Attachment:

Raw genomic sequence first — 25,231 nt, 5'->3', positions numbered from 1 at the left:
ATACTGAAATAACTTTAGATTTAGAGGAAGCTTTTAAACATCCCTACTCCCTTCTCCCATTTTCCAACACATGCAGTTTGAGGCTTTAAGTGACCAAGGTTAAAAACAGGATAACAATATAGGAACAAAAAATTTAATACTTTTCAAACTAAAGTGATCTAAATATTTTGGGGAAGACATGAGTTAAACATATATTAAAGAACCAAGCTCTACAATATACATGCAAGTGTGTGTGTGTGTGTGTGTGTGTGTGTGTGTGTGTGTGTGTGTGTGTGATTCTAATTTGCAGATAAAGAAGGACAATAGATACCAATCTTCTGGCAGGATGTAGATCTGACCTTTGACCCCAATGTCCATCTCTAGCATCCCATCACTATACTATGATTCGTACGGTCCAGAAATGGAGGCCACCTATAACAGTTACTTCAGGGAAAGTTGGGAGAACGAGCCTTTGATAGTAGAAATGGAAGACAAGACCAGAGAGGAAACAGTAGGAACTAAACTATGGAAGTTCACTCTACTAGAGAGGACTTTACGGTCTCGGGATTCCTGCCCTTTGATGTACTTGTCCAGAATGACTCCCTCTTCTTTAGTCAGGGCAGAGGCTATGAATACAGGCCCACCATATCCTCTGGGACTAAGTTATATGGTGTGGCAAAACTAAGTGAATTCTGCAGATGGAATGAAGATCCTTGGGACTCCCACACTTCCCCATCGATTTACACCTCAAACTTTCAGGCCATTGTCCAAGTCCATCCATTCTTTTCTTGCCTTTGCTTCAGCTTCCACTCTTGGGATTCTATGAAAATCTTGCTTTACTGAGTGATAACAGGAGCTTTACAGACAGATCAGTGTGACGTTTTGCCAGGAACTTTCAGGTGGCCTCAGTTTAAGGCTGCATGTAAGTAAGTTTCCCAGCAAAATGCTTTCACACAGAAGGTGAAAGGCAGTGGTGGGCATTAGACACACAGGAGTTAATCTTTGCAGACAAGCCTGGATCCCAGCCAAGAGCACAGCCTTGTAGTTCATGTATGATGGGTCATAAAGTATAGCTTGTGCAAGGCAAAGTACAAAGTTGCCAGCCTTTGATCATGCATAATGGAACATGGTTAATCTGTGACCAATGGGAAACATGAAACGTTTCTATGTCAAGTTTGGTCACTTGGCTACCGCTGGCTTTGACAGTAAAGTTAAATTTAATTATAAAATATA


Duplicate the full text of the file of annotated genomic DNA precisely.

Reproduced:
Raw genomic sequence first — 25,231 nt, 5'->3', positions numbered from 1 at the left:
ATACTGAAATAACTTTAGATTTAGAGGAAGCTTTTAAACATCCCTACTCCCTTCTCCCATTTTCCAACACATGCAGTTTGAGGCTTTAAGTGACCAAGGTTAAAAACAGGATAACAATATAGGAACAAAAAATTTAATACTTTTCAAACTAAAGTGATCTAAATATTTTGGGGAAGACATGAGTTAAACATATATTAAAGAACCAAGCTCTACAATATACATGCAAGTGTGTGTGTGTGTGTGTGTGTGTGTGTGTGTGTGTGTGTGTGTGTGTGATTCTAATTTGCAGATAAAGAAGGACAATAGATACCAATCTTCTGGCAGGATGTAGATCTGACCTTTGACCCCAATGTCCATCTCTAGCATCCCATCACTATACTATGATTCGTACGGTCCAGAAATGGAGGCCACCTATAACAGTTACTTCAGGGAAAGTTGGGAGAACGAGCCTTTGATAGTAGAAATGGAAGACAAGACCAGAGAGGAAACAGTAGGAACTAAACTATGGAAGTTCACTCTACTAGAGAGGACTTTACGGTCTCGGGATTCCTGCCCTTTGATGTACTTGTCCAGAATGACTCCCTCTTCTTTAGTCAGGGCAGAGGCTATGAATACAGGCCCACCATATCCTCTGGGACTAAGTTATATGGTGTGGCAAAACTAAGTGAATTCTGCAGATGGAATGAAGATCCTTGGGACTCCCACACTTCCCCATCGATTTACACCTCAAACTTTCAGGCCATTGTCCAAGTCCATCCATTCTTTTCTTGCCTTTGCTTCAGCTTCCACTCTTGGGATTCTATGAAAATCTTGCTTTACTGAGTGATAACAGGAGCTTTACAGACAGATCAGTGTGACGTTTTGCCAGGAACTTTCAGGTGGCCTCAGTTTAAGGCTGCATGTAAGTAAGTTTCCCAGCAAAATGCTTTCACACAGAAGGTGAAAGGCAGTGGTGGGCATTAGACACACAGGAGTTAATCTTTGCAGACAAGCCTGGATCCCAGCCAAGAGCACAGCCTTGTAGTTCATGTATGATGGGTCATAAAGTATAGCTTGTGCAAGGCAAAGTACAAAGTTGCCAGCCTTTGATCATGCATAATGGAACATGGTTAATCTGTGACCAATGGGAAACATGAAACGTTTCTATGTCAAGTTTGGTCACTTGGCTACCGCTGGCTTTGACAGTAAAGTTAAATTTAATTATAAAATATA